About a seven-hour drive north of Montreal sits Chibougamau, Quebec, nestled in the heart of the eastern Canadian Shield and its lush boreal forests. The town’s 7,600 residents have always relied on the rich natural resources to drive the economy, with forestry’s significance reflected in the town’s coat of arms that displays a trio of spruce trees.

Here, for over half a century, a family-run forest management company has been a community cornerstone, employing more than 1,000 workers in the province and blossoming into one of North America’s top manufacturers of I-joists, glued-laminated and cross-laminated timber. That company is Chantiers Chibougamau, also known as Nordic Structures, and it continues to grow and thrive in Quebec. In fact, this fall it will open a newly revitalized mill that will add 300 jobs to the community and yield 300,000 tons of kraft pulp each year.

Its reputation, however, is not rooted only in refining high-quality forest products. Most importantly to forest preservation, it is about ensuring the region’s small black spruce trees are cultivated sustainably.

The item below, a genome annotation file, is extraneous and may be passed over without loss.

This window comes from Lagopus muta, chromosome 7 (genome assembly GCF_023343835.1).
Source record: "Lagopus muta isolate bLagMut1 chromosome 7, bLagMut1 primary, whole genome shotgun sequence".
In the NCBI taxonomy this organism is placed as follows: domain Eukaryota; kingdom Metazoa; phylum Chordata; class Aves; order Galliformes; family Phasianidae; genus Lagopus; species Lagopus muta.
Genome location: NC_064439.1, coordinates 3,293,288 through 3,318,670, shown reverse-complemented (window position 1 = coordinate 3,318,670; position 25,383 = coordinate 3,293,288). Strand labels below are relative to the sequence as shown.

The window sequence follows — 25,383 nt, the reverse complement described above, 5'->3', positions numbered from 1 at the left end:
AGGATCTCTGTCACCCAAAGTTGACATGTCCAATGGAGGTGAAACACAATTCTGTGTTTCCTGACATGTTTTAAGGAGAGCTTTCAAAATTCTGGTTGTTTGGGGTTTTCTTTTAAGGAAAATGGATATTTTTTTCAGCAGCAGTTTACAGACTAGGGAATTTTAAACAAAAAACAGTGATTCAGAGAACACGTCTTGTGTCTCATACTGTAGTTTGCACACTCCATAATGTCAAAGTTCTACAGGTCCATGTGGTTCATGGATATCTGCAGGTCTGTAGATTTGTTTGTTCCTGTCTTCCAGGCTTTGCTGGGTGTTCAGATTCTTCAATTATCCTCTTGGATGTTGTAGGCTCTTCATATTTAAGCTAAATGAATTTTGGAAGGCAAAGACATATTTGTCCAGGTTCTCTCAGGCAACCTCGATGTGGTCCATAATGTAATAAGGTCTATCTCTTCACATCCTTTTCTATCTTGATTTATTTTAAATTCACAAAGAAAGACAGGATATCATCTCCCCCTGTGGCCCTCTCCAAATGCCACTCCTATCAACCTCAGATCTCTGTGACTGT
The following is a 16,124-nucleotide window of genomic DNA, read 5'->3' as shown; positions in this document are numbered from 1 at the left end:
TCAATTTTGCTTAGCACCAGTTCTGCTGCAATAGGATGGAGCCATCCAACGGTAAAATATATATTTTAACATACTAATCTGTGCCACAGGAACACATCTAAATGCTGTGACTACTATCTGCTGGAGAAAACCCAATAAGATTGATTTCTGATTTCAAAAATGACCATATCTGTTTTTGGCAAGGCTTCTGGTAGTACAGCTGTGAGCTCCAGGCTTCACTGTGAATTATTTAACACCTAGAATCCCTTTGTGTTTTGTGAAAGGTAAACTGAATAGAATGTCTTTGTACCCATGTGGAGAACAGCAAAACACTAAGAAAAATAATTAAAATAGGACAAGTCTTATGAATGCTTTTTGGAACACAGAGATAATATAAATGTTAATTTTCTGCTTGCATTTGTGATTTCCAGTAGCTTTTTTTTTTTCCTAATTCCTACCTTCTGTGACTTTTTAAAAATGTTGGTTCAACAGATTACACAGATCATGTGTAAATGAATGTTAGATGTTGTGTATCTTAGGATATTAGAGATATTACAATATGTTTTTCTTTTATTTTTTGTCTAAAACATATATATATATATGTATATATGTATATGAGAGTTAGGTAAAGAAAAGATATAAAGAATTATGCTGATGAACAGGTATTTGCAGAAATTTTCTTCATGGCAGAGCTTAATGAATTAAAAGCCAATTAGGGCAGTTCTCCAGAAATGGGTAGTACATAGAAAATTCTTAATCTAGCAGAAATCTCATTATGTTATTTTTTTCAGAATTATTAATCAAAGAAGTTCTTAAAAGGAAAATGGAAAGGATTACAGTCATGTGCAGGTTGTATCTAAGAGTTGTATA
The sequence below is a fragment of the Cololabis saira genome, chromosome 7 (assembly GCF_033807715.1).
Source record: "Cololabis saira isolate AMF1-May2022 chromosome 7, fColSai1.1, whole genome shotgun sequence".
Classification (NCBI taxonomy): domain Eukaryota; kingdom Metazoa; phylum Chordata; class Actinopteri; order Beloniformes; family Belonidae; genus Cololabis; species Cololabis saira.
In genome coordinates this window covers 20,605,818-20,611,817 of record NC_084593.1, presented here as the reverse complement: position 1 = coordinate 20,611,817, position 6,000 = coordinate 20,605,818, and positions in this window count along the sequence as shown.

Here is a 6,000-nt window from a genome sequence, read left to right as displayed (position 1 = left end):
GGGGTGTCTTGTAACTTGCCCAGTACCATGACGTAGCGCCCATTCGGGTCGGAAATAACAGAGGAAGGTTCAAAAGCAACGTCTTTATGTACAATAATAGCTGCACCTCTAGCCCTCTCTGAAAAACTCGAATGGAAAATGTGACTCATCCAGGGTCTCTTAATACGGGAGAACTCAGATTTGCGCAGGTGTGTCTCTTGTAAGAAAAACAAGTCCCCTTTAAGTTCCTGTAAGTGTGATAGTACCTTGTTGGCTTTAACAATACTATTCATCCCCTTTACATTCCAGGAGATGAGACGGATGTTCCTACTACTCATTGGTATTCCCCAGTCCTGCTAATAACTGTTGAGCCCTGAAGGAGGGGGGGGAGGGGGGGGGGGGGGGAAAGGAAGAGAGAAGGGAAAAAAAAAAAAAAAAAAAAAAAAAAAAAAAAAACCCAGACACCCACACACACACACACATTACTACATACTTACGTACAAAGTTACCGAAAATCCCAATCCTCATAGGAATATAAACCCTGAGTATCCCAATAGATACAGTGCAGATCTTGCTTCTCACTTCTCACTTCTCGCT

To that end, Chantiers Chibougamau was Canada’s first forest management company to embrace the new Forest Stewardship Council standard – developed one year ago to meet the urgent needs of Canadian forests.The new FSC standard sets the most comprehensive mark for responsible Canadian forest management. It unifies all regional sustainability efforts and is now updated to reflect such pressing issues as the woodland caribou crisis, the rights of Indigenous Peoples, workers’ rights (including gender equity), conservation, and landscape management.

In a testament to its sustainability mission, Chantiers Chibougamau has transitioned 2.4 million hectares of land to the new standard, a major milestone in FSC’s goal to certify 100 million hectares by 2025.